Letters I Never Wrote
They are the visual memory of a nation. They record moments of victory, what has been built or brought to fruition. They commemorate those deemed great or those who have done great things. They preserve what we have and what we no longer do. They stand for that which a nation, a generation or a sovereign leaves behind within a frame of time and is proud of it. Stamps, these small pieces of paper with their perforated edges, are the official memory of a nation. They are the proud ambassadors of their time.
Since I started writing — writing letters — at the age of 7, I have been hard put finding stamps that hinted at the realities that I had witnessed. The current reality, the unofficial current reality, that pointed to destruction, extinction and silent deaths. My memory has always pointed to the destruction of which ancestors have tried to preserve, and to the things that have been lost more than those that have been gained. These are the stamps that befit the times that we are living in, for friends that live afar, and for the letters that I have never written. For me, the documented, official truth, is that helpless panther or deer, on the brink of extinction, due to the carelessness of their custodians, and the foolishness of the people. The dams, refineries, and the “glorified” projects, which on the surface, are the symbols of development, however, they have brought us no gift, but the annihilation of our cultural heritage and our ancient monuments (in which, we so much pride ourselves); as well as the deterioration of our environment, by destroying the grand oak and poplar forests, and through polluting our aquifers, and by useless disturbance of the harmonious lives of the natives and their surrounding nature. The intellectuals and luminaries, who have either, died in exile, disrespect, and silence, without ever receiving their dues through some commemoration; or that they have been the victims of ideological prejudices and petrified politics of the all powerful official forces. The letters which I did not write as I was reticent to open painful memories of what I had witnessed in these years of murder and persecution. My heart was not able to express to those dear ones, afar, how the law, in this land, orders the stoning and the massacre of the youth. No, neither the heart could express, nor the hand could write.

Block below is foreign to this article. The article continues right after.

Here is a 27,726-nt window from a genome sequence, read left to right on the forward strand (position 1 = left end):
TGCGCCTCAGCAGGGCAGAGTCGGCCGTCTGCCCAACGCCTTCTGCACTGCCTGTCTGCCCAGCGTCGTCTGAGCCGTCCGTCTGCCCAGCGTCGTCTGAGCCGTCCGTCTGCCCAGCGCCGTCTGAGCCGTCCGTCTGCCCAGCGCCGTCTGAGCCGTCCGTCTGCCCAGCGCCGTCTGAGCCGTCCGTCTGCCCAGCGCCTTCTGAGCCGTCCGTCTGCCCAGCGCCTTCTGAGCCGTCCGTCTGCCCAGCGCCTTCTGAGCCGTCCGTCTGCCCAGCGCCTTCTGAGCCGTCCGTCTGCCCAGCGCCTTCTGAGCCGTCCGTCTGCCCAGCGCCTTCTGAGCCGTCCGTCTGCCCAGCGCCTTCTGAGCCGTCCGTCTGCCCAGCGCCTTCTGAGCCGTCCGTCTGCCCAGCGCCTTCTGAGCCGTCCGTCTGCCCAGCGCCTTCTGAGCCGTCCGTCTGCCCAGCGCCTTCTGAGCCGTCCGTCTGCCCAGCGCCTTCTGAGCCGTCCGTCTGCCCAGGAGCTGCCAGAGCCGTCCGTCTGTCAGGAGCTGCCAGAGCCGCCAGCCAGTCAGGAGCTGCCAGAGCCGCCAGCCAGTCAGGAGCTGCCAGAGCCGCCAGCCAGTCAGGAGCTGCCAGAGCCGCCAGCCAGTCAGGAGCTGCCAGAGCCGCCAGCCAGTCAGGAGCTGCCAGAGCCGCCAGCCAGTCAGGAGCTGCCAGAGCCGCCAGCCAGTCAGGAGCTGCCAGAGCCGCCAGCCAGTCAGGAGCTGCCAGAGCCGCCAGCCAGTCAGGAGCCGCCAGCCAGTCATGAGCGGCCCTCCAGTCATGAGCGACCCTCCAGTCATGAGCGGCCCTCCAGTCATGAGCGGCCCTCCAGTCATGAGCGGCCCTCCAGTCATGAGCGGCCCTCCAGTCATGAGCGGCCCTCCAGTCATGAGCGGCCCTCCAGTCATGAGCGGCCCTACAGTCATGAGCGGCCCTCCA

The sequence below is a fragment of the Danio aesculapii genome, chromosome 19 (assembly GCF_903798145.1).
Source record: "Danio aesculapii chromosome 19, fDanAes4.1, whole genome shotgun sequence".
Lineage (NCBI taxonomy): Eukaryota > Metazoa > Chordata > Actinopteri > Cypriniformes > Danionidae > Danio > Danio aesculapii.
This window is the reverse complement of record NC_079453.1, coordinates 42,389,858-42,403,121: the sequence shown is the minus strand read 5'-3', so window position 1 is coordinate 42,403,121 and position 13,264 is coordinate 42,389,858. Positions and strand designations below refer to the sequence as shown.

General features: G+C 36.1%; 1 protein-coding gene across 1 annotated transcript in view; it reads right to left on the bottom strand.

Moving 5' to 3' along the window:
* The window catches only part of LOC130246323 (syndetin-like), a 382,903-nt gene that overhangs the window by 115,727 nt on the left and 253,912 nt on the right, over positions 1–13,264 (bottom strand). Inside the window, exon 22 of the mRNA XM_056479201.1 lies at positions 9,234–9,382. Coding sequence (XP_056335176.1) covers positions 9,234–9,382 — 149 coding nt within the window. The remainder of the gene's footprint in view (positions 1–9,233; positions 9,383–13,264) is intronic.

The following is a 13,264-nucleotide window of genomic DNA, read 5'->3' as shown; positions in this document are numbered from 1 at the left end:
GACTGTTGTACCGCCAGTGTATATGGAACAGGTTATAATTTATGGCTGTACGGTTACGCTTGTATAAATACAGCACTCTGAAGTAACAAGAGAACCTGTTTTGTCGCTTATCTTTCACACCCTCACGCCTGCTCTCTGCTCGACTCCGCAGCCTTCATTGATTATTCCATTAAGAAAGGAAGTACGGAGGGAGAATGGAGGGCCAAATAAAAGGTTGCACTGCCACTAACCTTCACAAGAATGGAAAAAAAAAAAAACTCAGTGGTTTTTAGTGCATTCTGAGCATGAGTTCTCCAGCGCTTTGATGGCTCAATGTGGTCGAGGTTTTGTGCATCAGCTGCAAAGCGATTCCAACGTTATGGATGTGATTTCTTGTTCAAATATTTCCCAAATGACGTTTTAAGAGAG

Now, on the back of the official stamps with unlimited print runs, I record my own unofficial memory, in limited editions. One hundred stamps of either in ones, twos or fours, in ten editions (can the share of this unofficial memory be more than this?), except a single stamp of myself with no editions, bringing the total to 1001 stamps, a number commensurate with the story that I am telling, for storytelling is my profession, be what it may when the morning comes.* I document so as not to forget what has befallen us and me.
* I am of course referring to the One Thousand and One Night tale in which the storyteller Shahrzad saves a victim with her stories each night that she keeps with them.